Has your team been underperforming and not meeting your expectations? One of the root causes of poor team performance is low engagement by employees.
Now, there are a multitude of reasons that cause employee disengagement, but poor leadership is a big one. And one of the factors behind poor leadership, which leaders themselves often overlook, is their inbility to let themselves be vulnerable. How is vulnerability a leadership attribute that impacts engagement?
The answer is that being vulnerable allows a leader to emotionally connect with employees. And when employees have a strong emotional connection to a manager or CEO, they will walk through fire for them.
A great example of the power of vulnerability comes from entrepreneur Archana Patchirijan, founder of Hubbl, who announced to her team that she had to let all of them go because the company had run out of cash. Her employees refused to hear it. In fact, they said they were willing to have their pay cut in half in order to keep the company afloat.
Why would all of these highly skilled engineers do this? The reason was that they'd witnessed Patchirajan sharing her doubts along the way and treating each employee like a family member.
What does vulnerability from you, as leader, look like to employees? They see you as being honest when you admit you have doubts and don’t have all of the answers. It means they admire you for admitting to and "owning" the mistakes you've made, large and small.
Leaders also demonstrate vulnerability when they have the courage to be human and show their emotions in a purposeful way, sharing their personal stories, which connect emotionally to other people.
Vulnerability is not a sign of weakness or being submissive, and it’s not about sharing your deepest, most personal secrets. When it's purposeful, vulnerability is a strength that can provide the leaders expressing it with a number of benefits.
So, if being vulnerable is a leadership strength, why don’t more leaders practice it? Bottom line: fear and ego. Being vulnerable requires taking emotional risks and letting go of pretenses that leaders believe are required of them. They have to admit that they don’t know all the answers and that being wrong is okay -- just as it is okay for the people they lead.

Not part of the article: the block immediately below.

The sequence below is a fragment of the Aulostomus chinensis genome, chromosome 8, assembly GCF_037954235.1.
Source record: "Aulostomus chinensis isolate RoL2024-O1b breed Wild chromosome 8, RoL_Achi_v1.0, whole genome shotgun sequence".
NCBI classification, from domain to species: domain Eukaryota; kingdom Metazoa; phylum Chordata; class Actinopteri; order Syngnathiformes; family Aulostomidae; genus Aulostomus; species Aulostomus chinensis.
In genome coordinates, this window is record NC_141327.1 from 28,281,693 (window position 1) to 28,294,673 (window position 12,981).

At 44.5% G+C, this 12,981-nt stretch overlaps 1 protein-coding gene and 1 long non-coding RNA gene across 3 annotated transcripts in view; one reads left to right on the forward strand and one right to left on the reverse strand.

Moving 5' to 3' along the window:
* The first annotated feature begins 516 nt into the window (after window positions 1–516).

What steps can you take to start practicing being vulnerable?
1. Sit and actively listen while others control the conversation.
If you are used to driving conversations, this technique will feel uncomfortable. As a leader, when you are able to let go of a conversation's direction, you provide space for other voices, opinions and ideas.
2. Use personal stories that connect emotionally with employees. Demonstrate that you've been in their shoes.
Most leaders and business owners don't realize that employees often see their leaders as different from them. Personal stories will show your employees that you are human and imperfect just like them.
3. Admit to making mistakes and explain how you learned from them.
When you admit to your mistakes, you're announcing to employees that mistakes are tolerated as long as they aren't repeated. Ultimately, you will receive more bad news that can best be corrected sooner rather than later. People will no longer be hiding their mistakes.
4. Ask for help when you don’t know the answer, because you don’t have all the answers.
The reason you have a team of employees is that you can't know it all. When you start asking for help, guess what? People will want to step up and help. I remember the first time that I admitted to my team that I needed help. I felt as though I had dumped a huge load of bricks; I felt such relief.
5. Let go of your belief that you have to always show strength, confidence and perfection as a business leader.
Once you start practicing being vulnerable, employees will see you as an authentic human being, who's just like them. And, guess what? People like people who are like them more than those who are different. That's human nature.
When people really like you, they will do amazing things, like walking through those fires to rescue you.